A large avalanche triggered by skiers outside Marble on Monday was one of several recent slides that are prompting the Colorado Avalanche Information Center to urge backcountry travelers to use caution.
The Avalanche Information Center said on its website there was a “rash” of human-triggered slides statewide on Sunday after 12 to 18 inches of snow was dumped on a “garbage” snowpack in the mountains. The potential for “large, dangerous avalanches” will remain an issue for days to come, the center said.
A large slide was triggered by skiers shortly after noon Monday on what’s known as Marble Peak outside the town of Marble, according to the avalanche center’s website and the Gunnison County Sheriff’s Office.
Someone reported the avalanche to the Sheriff’s Office because they saw other skiers in the area of the slide and weren’t certain if they were trapped, according to Sheriff Rich Besecker. A sheriff’s deputy responded to the area, and an ambulance crew fromthe Carbondale Fire Department was put on standby.
The report turned out to be a “non-event” when everyone returned safely from the backcountry, Besecker said.
The two skiers who triggered the slide were skiing down the main bowl on Marble Peak, a popular backcountry skiing destination, said Blase Reardon, Aspen zone forecaster for the Colorado Avalanche Information Center. He said he couldn’t discuss the slide extensively because he hadn’t been able to discuss the event with the skiers yet.
“It’s what we would classify as a large avalanche,” Reardon said. “I think it’s a real heads-up for people.”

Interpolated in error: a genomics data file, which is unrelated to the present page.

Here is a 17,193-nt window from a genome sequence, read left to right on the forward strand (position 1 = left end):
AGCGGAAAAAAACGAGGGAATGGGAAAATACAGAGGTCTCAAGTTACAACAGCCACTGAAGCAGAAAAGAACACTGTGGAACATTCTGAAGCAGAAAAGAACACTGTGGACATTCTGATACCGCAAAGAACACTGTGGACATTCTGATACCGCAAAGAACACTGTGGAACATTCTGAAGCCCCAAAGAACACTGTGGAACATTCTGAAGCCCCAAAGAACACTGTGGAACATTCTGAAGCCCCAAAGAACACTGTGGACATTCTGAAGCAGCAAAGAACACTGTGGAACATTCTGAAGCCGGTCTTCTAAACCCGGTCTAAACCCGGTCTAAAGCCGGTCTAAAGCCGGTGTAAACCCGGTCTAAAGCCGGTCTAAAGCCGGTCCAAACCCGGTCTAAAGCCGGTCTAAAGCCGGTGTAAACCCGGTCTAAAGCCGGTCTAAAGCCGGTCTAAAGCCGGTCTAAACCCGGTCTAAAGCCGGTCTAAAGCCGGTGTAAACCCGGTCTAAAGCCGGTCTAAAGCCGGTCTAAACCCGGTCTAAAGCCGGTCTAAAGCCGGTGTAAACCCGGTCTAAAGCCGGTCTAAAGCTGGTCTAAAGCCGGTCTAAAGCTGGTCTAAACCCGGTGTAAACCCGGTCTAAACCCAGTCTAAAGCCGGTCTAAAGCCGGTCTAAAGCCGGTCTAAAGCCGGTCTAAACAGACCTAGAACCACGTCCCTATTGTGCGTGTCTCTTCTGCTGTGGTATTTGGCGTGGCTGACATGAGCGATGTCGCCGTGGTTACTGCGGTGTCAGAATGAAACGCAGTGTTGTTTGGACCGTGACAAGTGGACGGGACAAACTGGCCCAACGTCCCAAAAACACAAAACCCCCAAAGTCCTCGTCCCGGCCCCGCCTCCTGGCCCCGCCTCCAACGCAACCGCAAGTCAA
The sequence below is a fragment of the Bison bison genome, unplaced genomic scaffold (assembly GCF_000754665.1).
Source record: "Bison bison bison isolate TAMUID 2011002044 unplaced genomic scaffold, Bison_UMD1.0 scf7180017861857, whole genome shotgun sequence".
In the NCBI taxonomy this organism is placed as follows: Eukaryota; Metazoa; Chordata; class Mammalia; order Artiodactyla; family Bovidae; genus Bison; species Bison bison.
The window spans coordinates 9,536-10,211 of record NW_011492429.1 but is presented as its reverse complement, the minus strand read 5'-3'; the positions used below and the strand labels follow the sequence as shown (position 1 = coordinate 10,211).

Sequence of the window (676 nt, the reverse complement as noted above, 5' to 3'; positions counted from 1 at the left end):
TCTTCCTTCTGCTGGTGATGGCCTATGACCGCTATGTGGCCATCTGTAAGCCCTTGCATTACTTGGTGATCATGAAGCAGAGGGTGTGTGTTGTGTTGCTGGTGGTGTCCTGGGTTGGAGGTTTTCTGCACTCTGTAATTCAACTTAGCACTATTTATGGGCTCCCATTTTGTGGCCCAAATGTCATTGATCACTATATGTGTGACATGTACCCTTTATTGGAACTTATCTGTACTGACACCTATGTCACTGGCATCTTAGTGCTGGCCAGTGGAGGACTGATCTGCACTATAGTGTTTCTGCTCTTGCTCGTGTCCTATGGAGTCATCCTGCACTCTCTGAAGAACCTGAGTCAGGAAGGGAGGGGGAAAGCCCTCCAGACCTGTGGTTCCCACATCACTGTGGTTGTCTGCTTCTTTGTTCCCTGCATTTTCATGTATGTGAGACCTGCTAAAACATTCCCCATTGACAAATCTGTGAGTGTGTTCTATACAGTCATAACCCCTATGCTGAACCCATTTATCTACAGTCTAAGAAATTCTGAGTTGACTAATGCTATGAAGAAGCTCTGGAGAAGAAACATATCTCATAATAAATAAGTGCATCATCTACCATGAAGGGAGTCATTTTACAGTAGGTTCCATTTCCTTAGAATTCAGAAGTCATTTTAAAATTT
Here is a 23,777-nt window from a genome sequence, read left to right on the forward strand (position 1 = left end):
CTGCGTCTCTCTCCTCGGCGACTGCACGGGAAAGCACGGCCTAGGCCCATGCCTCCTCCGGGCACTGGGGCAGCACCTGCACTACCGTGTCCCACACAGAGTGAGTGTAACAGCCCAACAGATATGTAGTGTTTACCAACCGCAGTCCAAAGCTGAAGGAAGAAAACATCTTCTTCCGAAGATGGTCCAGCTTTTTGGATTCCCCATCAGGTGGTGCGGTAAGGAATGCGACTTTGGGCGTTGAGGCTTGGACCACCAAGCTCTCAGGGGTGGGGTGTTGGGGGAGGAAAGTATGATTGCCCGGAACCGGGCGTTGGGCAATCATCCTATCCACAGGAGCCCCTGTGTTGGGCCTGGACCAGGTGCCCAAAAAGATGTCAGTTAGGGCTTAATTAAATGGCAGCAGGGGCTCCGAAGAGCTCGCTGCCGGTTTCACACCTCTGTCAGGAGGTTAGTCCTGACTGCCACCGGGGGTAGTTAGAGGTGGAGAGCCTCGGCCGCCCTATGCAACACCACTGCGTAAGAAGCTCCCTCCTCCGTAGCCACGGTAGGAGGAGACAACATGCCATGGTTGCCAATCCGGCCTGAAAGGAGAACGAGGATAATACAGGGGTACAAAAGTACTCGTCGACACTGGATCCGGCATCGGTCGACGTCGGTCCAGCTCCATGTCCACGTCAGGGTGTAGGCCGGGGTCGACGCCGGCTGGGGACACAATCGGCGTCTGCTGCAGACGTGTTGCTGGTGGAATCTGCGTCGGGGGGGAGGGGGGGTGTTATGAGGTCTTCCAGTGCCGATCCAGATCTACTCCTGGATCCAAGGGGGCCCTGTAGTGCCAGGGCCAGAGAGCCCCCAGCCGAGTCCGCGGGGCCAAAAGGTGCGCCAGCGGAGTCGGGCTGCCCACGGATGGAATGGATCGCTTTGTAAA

The “observation” page on the Avalanche Information Center’s website showed the reporting party said the slide was below tree line on an east aspect. It was a soft-slab avalanche, as are most of those occurring in Colorado’s mountains during this cycle.
The strong winds that accompanied last weekend’s storm drifted snow into extensive slabs that appear very hard and strong, the center said. The problem is the slabs are resting on “fragile” snow, it continued.
“Persistent slabs are the primary problem,” the center said in its statewide forecast. “They will remain an issue for days to come. Large, dangerous avalanches can be triggered remotely.”
“The potential for triggering large slides like the one in Marble remains our primary concern,” Reardon said. “Snow forecast for later this week may add load to these slabs and prevent them from stabilizing quickly.”
The center is currently issuing aperiodic statewide avalanche report. It will issue reports for individual zones, including Aspen, on Thursday, Reardon said.
“We’re getting enough reports from people in the backcountry to issue danger ratings,” Reardon said, “and there’s skiable snow in every zone, with people actively recreating.”
Anyone venturing into the backcountry should study conditions before they go out, he said. Several people already have triggered avalanches this fall, and some have been caught, according to Reardon. No fatalities have been reported.
“We’re well into avalanche season,” he said.
The information center’s website says there have been avalanche accidents in Colorado every month of the year. Slides are less frequent in the fall than in winter, but they are possible any time snow is on the ground, the website said.
“In the fall, it is easy to discount the amount of snow on the ground,” the center’s website said. “Grass and brush sticking out of the snow surface is misleading. You should start thinking about avalanches any time you have snow resting on a steep slope.”